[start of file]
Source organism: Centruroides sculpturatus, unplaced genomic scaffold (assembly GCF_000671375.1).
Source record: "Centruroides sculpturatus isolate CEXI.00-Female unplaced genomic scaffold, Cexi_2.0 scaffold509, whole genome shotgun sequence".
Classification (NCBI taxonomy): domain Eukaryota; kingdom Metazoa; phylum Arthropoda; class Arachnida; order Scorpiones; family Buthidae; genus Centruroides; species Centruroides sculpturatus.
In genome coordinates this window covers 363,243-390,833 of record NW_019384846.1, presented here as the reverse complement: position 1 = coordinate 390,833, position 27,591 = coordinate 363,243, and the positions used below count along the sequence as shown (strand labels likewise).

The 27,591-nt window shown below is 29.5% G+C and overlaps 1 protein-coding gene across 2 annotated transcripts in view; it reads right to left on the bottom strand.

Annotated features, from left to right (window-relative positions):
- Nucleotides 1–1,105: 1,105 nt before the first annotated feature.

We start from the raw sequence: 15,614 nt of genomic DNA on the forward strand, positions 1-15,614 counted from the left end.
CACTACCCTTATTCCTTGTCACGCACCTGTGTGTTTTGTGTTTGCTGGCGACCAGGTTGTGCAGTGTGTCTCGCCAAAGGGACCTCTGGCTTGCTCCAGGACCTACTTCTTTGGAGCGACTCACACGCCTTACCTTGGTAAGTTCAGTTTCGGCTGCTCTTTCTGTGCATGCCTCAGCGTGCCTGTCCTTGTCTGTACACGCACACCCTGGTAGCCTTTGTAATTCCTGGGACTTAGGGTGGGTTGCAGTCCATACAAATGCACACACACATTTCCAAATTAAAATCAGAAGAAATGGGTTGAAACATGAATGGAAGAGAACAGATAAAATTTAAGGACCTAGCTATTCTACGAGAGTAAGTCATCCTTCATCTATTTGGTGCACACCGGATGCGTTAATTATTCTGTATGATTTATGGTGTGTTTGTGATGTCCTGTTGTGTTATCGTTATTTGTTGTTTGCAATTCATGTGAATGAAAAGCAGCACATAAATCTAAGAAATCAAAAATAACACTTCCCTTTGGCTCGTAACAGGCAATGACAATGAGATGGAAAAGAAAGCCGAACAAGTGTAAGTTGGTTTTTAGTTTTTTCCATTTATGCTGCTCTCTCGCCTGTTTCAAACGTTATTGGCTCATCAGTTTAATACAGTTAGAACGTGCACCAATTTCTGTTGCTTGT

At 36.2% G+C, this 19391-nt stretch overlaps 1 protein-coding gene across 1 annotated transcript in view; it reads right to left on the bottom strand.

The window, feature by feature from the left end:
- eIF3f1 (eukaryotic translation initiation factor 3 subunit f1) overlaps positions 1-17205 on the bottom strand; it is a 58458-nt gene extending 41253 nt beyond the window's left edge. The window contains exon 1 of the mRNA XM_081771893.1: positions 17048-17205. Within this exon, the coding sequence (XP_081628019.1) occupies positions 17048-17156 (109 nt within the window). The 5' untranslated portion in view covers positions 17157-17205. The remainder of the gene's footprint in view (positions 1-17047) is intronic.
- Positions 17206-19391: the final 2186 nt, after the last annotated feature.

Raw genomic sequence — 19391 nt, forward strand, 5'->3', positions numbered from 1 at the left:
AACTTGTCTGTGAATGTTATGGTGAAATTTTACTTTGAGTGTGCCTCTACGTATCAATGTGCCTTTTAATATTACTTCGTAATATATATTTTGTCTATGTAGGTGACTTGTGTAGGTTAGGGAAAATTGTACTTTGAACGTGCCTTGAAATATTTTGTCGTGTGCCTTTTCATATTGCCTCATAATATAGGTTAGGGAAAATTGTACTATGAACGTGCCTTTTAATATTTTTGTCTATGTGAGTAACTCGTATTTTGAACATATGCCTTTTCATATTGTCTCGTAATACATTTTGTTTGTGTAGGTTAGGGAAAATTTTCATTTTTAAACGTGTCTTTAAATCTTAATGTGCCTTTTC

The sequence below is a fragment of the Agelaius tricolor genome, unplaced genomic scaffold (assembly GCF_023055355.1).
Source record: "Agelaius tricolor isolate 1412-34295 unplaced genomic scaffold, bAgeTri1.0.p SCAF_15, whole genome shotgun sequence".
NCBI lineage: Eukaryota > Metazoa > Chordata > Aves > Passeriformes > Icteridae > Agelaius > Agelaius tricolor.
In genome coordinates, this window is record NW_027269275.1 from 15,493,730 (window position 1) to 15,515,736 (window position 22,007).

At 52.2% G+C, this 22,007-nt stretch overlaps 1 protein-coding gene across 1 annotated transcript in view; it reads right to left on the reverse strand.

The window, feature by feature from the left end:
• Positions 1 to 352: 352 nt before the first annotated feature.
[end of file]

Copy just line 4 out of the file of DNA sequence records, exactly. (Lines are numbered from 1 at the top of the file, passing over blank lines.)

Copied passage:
In genome coordinates this window covers 363,243-390,833 of record NW_019384846.1, presented here as the reverse complement: position 1 = coordinate 390,833, position 27,591 = coordinate 363,243, and the positions used below count along the sequence as shown (strand labels likewise).